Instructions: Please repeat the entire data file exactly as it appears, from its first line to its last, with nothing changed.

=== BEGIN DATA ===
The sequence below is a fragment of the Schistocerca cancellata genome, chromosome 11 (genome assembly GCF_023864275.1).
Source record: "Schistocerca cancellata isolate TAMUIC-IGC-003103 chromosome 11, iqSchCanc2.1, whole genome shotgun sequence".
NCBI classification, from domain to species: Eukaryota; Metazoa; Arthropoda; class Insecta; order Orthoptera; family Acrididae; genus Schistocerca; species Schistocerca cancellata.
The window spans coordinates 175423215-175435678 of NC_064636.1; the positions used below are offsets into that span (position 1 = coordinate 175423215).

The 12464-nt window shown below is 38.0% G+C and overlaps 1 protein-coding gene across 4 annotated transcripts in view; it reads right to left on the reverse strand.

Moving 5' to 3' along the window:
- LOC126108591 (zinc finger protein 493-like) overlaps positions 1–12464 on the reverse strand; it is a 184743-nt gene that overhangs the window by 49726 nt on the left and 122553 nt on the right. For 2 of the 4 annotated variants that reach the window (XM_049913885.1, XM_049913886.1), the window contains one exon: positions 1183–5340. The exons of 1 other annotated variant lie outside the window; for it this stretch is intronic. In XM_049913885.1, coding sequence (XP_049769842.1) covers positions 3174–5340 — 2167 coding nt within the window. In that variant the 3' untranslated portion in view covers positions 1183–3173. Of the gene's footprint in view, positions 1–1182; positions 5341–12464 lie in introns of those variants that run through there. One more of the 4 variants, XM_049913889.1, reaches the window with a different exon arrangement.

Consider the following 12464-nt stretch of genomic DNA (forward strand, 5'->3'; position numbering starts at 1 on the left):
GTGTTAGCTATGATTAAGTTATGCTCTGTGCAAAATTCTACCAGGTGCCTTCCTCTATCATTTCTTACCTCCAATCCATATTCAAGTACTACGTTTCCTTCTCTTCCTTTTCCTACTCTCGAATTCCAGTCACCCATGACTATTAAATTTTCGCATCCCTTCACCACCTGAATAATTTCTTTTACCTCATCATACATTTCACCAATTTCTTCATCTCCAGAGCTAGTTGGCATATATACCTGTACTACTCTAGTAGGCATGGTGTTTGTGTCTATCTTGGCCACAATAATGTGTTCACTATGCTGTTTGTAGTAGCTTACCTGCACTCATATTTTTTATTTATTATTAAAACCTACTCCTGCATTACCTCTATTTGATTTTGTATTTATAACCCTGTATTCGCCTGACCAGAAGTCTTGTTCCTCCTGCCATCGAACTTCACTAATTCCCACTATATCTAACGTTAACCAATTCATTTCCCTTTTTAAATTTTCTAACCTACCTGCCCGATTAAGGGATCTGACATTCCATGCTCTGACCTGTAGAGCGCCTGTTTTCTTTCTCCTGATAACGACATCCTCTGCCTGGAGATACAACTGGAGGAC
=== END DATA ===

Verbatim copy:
The sequence below is a fragment of the Schistocerca cancellata genome, chromosome 11 (genome assembly GCF_023864275.1).
Source record: "Schistocerca cancellata isolate TAMUIC-IGC-003103 chromosome 11, iqSchCanc2.1, whole genome shotgun sequence".
NCBI classification, from domain to species: Eukaryota; Metazoa; Arthropoda; class Insecta; order Orthoptera; family Acrididae; genus Schistocerca; species Schistocerca cancellata.
The window spans coordinates 175423215-175435678 of NC_064636.1; the positions used below are offsets into that span (position 1 = coordinate 175423215).

The 12464-nt window shown below is 38.0% G+C and overlaps 1 protein-coding gene across 4 annotated transcripts in view; it reads right to left on the reverse strand.

Moving 5' to 3' along the window:
- LOC126108591 (zinc finger protein 493-like) overlaps positions 1–12464 on the reverse strand; it is a 184743-nt gene that overhangs the window by 49726 nt on the left and 122553 nt on the right. For 2 of the 4 annotated variants that reach the window (XM_049913885.1, XM_049913886.1), the window contains one exon: positions 1183–5340. The exons of 1 other annotated variant lie outside the window; for it this stretch is intronic. In XM_049913885.1, coding sequence (XP_049769842.1) covers positions 3174–5340 — 2167 coding nt within the window. In that variant the 3' untranslated portion in view covers positions 1183–3173. Of the gene's footprint in view, positions 1–1182; positions 5341–12464 lie in introns of those variants that run through there. One more of the 4 variants, XM_049913889.1, reaches the window with a different exon arrangement.

Consider the following 12464-nt stretch of genomic DNA (forward strand, 5'->3'; position numbering starts at 1 on the left):
GTGTTAGCTATGATTAAGTTATGCTCTGTGCAAAATTCTACCAGGTGCCTTCCTCTATCATTTCTTACCTCCAATCCATATTCAAGTACTACGTTTCCTTCTCTTCCTTTTCCTACTCTCGAATTCCAGTCACCCATGACTATTAAATTTTCGCATCCCTTCACCACCTGAATAATTTCTTTTACCTCATCATACATTTCACCAATTTCTTCATCTCCAGAGCTAGTTGGCATATATACCTGTACTACTCTAGTAGGCATGGTGTTTGTGTCTATCTTGGCCACAATAATGTGTTCACTATGCTGTTTGTAGTAGCTTACCTGCACTCATATTTTTTATTTATTATTAAAACCTACTCCTGCATTACCTCTATTTGATTTTGTATTTATAACCCTGTATTCGCCTGACCAGAAGTCTTGTTCCTCCTGCCATCGAACTTCACTAATTCCCACTATATCTAACGTTAACCAATTCATTTCCCTTTTTAAATTTTCTAACCTACCTGCCCGATTAAGGGATCTGACATTCCATGCTCTGACCTGTAGAGCGCCTGTTTTCTTTCTCCTGATAACGACATCCTCTGCCTGGAGATACAACTGGAGGAC